“Forbidden City,” the title track, best exemplifies the overall tone of the EP. It hints at feelings of awe and reverence, yet also features more ominous undertones.
I wanted a big climactic finish to the EP, and thus “Triumph of the Human Spirit” came about. It was the hardest track to finish. It took a marathon 50-hour struggle (over the course of a few days) to complete it.
I’m hugely inspired by Joseph Campbell’s ‘Hero’s Journey,’ which is basically the concept that there is one singular narrative which all our stories and myths are telling. I wanted the tracks, and the track order, to follow this framework. It’s the idea of being pulled out of your ordinary reality into the unknown and facing a series of trials — the conquering of which leads to a new sense of self-knowledge.
How do you go about choosing names for songs? I’m very specific about song names, and try to attach them to a concept portrayed by the track. Most of my track names come about from concepts I’ve read about in either fiction or philosophy texts.
You used heavy orchestral elements to help convey emotions in your EP. What draws you to such classical sounds in particular? There’s something really timeless and enduring about classical music. I find myself listening to it more and more these days. I wanted to incorporate a bit of that influence into the EP. I see it as something that will only become more prominent in my music throughout the years.
Any last thoughts/things you want to say about this EP? Ultimately, the EP is just the first step in my vision. If all goes according to plan, these worlds that I’m creating will just get bigger and bigger. Eventually, I plan to bring these worlds on tour and accompany them with film. Forbidden City is only the beginning.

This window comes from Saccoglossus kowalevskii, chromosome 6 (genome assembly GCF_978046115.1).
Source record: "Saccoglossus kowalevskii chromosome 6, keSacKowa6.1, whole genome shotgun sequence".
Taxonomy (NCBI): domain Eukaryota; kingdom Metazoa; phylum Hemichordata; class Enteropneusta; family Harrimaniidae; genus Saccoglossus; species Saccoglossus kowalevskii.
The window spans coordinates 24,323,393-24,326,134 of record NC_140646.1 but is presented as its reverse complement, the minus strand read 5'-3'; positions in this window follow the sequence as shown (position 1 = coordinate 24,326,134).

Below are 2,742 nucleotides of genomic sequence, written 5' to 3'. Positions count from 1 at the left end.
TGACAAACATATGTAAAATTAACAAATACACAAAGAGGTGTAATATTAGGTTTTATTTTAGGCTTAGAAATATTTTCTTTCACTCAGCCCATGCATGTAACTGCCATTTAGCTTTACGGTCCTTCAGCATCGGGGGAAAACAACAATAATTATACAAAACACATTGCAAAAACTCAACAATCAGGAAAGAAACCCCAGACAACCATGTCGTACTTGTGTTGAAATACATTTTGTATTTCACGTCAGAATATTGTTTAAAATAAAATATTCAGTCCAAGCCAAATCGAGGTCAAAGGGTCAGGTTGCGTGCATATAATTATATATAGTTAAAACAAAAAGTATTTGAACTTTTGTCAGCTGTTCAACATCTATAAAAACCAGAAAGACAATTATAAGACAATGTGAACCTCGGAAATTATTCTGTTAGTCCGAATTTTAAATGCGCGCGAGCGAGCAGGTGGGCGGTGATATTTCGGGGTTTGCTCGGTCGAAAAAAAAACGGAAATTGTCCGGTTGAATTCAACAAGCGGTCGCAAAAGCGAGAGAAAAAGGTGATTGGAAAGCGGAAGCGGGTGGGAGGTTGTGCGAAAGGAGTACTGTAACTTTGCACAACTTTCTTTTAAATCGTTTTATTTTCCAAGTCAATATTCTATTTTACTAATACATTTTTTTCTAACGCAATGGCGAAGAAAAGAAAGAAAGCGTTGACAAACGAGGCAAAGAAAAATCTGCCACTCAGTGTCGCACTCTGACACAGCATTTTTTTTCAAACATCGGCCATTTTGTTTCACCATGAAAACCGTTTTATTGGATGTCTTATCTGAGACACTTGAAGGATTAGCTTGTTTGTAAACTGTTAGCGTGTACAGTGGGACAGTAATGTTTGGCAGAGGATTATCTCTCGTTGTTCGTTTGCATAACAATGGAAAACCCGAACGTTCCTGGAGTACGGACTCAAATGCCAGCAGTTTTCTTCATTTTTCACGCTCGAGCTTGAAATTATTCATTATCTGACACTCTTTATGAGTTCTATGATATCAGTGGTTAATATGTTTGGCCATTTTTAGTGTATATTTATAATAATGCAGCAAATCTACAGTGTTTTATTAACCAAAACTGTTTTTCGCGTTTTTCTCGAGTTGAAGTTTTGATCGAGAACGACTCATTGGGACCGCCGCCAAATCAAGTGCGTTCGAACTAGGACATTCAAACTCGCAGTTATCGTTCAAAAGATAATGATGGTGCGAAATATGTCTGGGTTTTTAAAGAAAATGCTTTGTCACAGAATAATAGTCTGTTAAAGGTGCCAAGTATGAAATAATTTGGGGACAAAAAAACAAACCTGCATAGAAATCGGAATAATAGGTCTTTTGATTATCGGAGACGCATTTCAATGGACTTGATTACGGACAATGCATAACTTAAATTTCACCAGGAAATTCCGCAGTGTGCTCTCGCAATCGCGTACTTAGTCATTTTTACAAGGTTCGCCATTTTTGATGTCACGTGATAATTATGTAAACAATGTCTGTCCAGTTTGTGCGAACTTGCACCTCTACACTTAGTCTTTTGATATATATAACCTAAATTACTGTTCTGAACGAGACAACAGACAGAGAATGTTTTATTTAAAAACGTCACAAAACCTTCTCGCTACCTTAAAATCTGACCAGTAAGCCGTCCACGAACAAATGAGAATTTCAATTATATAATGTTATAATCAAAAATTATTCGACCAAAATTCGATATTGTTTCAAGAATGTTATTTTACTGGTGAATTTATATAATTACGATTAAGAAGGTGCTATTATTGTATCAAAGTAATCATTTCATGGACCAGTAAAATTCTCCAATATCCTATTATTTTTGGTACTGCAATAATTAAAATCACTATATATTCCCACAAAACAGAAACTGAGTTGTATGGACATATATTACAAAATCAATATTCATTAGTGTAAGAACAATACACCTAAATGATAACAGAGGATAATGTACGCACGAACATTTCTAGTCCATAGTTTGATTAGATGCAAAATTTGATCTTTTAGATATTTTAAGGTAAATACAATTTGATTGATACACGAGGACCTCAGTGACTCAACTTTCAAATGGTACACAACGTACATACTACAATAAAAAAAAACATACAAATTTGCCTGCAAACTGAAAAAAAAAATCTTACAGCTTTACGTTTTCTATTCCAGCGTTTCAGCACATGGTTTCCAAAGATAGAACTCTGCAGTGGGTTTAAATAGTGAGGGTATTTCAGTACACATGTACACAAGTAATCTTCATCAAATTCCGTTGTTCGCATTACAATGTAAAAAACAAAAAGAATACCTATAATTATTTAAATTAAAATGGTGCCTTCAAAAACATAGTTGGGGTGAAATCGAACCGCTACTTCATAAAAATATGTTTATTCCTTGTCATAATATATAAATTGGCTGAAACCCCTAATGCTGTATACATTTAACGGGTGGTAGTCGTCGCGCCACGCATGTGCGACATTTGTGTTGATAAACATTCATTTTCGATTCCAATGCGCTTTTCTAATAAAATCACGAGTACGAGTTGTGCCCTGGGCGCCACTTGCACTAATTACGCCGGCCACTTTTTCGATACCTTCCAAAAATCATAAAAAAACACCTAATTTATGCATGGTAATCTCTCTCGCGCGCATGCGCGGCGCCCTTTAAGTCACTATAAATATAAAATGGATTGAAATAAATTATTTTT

Chloé is not one to subject to ubiquitous trends on the electronic market. The classically-trained guitarist and veteran dance music composer is continually searching for depth in both what she consumes and what she creates; this quality mixed with innate talent has carried her career for over two decades.
She is nowhere near reaching stalemate, however, despite her long years as an industry figurehead. In fact, the French songstress is helping break new ground by openly embracing new technologies and sounds that others might feel hesitant to work out. Her knack for innovation gives her music a distinctive edge that has led to a great international demand for her presence.
October 27 will bring about a new milestone: her third artist album, which will be released through her own Lumière Noire imprint. Having taken great time and care to create it, Endless Revisions promises an immersive auditory experience that explores various soundscapes and genres through a cohesive development.
Prior to releasing her album, however, Chloé provides Dancing Astronaut with an exclusive mix showing where she’s currently at musically. She presents an intriguing mélange of psychedelia and deep grooves laced with dissonant vocal samples and eclectic electro elements — all within the span of an hour. As a whole, the mix feels like a a futuristic, otherworldly journey where listeners are opened to her true self.